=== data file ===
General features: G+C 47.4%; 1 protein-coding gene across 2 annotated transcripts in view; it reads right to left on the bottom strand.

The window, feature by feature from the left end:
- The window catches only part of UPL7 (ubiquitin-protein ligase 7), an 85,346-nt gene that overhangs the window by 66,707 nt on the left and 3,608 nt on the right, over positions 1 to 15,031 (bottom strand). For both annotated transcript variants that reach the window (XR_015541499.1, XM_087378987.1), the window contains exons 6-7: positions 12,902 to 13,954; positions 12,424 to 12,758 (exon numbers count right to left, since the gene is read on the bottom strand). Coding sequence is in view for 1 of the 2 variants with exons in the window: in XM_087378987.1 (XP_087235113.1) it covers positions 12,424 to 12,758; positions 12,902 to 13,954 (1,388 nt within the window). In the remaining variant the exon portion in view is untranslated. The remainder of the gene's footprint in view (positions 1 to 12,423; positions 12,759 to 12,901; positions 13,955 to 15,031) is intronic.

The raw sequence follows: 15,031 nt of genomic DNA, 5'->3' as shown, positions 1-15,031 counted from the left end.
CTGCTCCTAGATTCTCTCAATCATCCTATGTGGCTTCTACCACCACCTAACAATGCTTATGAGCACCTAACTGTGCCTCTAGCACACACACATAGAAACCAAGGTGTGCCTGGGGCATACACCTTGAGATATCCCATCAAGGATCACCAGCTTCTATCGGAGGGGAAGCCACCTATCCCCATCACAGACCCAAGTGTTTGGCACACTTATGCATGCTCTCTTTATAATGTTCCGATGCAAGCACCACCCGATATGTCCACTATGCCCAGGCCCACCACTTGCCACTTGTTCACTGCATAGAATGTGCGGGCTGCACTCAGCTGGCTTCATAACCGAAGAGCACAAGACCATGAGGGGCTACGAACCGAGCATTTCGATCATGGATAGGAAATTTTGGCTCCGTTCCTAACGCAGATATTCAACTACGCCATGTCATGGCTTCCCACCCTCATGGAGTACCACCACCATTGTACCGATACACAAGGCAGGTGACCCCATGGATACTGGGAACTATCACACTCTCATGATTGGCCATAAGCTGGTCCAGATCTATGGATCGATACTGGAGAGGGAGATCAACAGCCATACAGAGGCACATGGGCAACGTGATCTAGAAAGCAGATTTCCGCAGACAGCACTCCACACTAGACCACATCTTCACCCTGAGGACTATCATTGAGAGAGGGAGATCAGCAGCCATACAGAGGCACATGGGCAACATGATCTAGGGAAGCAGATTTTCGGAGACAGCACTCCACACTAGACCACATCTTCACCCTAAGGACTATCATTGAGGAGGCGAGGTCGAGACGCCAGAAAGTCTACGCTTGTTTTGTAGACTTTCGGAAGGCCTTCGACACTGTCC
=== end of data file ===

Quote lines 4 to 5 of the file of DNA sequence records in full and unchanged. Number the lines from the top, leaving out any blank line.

The raw sequence follows: 15,031 nt of genomic DNA, 5'->3' as shown, positions 1-15,031 counted from the left end.
CTGCTCCTAGATTCTCTCAATCATCCTATGTGGCTTCTACCACCACCTAACAATGCTTATGAGCACCTAACTGTGCCTCTAGCACACACACATAGAAACCAAGGTGTGCCTGGGGCATACACCTTGAGATATCCCATCAAGGATCACCAGCTTCTATCGGAGGGGAAGCCACCTATCCCCATCACAGACCCAAGTGTTTGGCACACTTATGCATGCTCTCTTTATAATGTTCCGATGCAAGCACCACCCGATATGTCCACTATGCCCAGGCCCACCACTTGCCACTTGTTCACTGCATAGAATGTGCGGGCTGCACTCAGCTGGCTTCATAACCGAAGAGCACAAGACCATGAGGGGCTACGAACCGAGCATTTCGATCATGGATAGGAAATTTTGGCTCCGTTCCTAACGCAGATATTCAACTACGCCATGTCATGGCTTCCCACCCTCATGGAGTACCACCACCATTGTACCGATACACAAGGCAGGTGACCCCATGGATACTGGGAACTATCACACTCTCATGATTGGCCATAAGCTGGTCCAGATCTATGGATCGATACTGGAGAGGGAGATCAACAGCCATACAGAGGCACATGGGCAACGTGATCTAGAAAGCAGATTTCCGCAGACAGCACTCCACACTAGACCACATCTTCACCCTGAGGACTATCATTGAGAGAGGGAGATCAGCAGCCATACAGAGGCACATGGGCAACATGATCTAGGGAAGCAGATTTTCGGAGACAGCACTCCACACTAGACCACATCTTCACCCTAAGGACTATCATTGAGGAGGCGAGGTCGAGACGCCAGAAAGTCTACGCTTGTTTTGTAGACTTTCGGAAGGCCTTCGACACTGTCC